The talks among 16 of the European Union‘s 28 leaders began after Italy’s new populist government turned away another ship packed with migrants.
The meeting, which began amid a flurry of mutual fingerpointing by France and Italy, is seen as crucial for German Chancellor Angela Merkel, who faces her own political crisis at home.
“The European Council will not yet provide an overall solution to the migration problem,” Merkel said conceding a lack of consensus among EU members.
“That is why it is also about bilateral or trilateral agreements for mutual benefit,” she added.
Officials warn that a new surge of migrants could trigger the collapse of free travel within the EU, its signature achievement.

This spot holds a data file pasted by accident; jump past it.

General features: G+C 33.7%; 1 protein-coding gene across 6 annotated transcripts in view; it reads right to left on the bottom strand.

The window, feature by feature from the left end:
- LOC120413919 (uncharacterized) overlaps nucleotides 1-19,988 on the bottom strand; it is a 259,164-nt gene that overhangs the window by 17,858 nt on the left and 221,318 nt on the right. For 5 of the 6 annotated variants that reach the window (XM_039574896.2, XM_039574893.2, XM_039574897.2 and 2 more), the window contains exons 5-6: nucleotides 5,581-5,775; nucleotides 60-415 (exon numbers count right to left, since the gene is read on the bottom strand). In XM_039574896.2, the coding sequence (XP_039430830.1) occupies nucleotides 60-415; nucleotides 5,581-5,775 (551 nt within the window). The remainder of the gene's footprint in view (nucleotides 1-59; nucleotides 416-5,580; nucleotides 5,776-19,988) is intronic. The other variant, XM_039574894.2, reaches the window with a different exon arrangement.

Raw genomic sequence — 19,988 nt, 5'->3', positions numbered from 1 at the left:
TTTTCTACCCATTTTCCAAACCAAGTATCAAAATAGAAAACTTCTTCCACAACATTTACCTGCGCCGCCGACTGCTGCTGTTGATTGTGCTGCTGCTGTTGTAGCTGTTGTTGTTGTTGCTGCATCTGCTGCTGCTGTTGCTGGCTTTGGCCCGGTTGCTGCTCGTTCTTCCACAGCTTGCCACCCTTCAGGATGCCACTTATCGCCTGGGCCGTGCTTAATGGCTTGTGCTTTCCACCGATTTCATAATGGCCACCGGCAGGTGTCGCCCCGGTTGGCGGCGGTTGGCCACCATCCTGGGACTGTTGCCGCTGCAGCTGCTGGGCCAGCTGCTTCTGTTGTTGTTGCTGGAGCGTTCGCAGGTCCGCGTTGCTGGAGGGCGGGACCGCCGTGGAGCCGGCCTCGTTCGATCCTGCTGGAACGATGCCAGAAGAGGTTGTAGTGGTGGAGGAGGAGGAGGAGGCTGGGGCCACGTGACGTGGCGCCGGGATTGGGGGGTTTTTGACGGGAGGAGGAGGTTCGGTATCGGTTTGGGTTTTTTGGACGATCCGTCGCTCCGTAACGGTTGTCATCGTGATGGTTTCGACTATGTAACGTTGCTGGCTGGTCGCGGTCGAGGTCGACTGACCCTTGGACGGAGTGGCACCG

Sunday’s meeting was aimed at clearing the air before a full EU summit on Thursday and Friday.
But several countries with anti-migrant governments, including Hungary, Poland, the Czech Republic and Slovakia, did not attend.
French President Emmanuel Macron urged his counterparts to take advantage of the sharp drop in migrant arrivals since a 2015 peak — Europe’s worst such crisis since World War II — to find solutions.
Echoing ally Merkel, he urged a European solution, “whether that is cooperation among 28 or among several countries that decide to move forward together.”
At stake, Macron warned, was Europe’s values of human rights and solidarity.
But he has angered the new government of Italian Prime Minister Giuseppe Conte who accuses him of playing down the scale of the problem in Italy, the main European landing point for African migrants.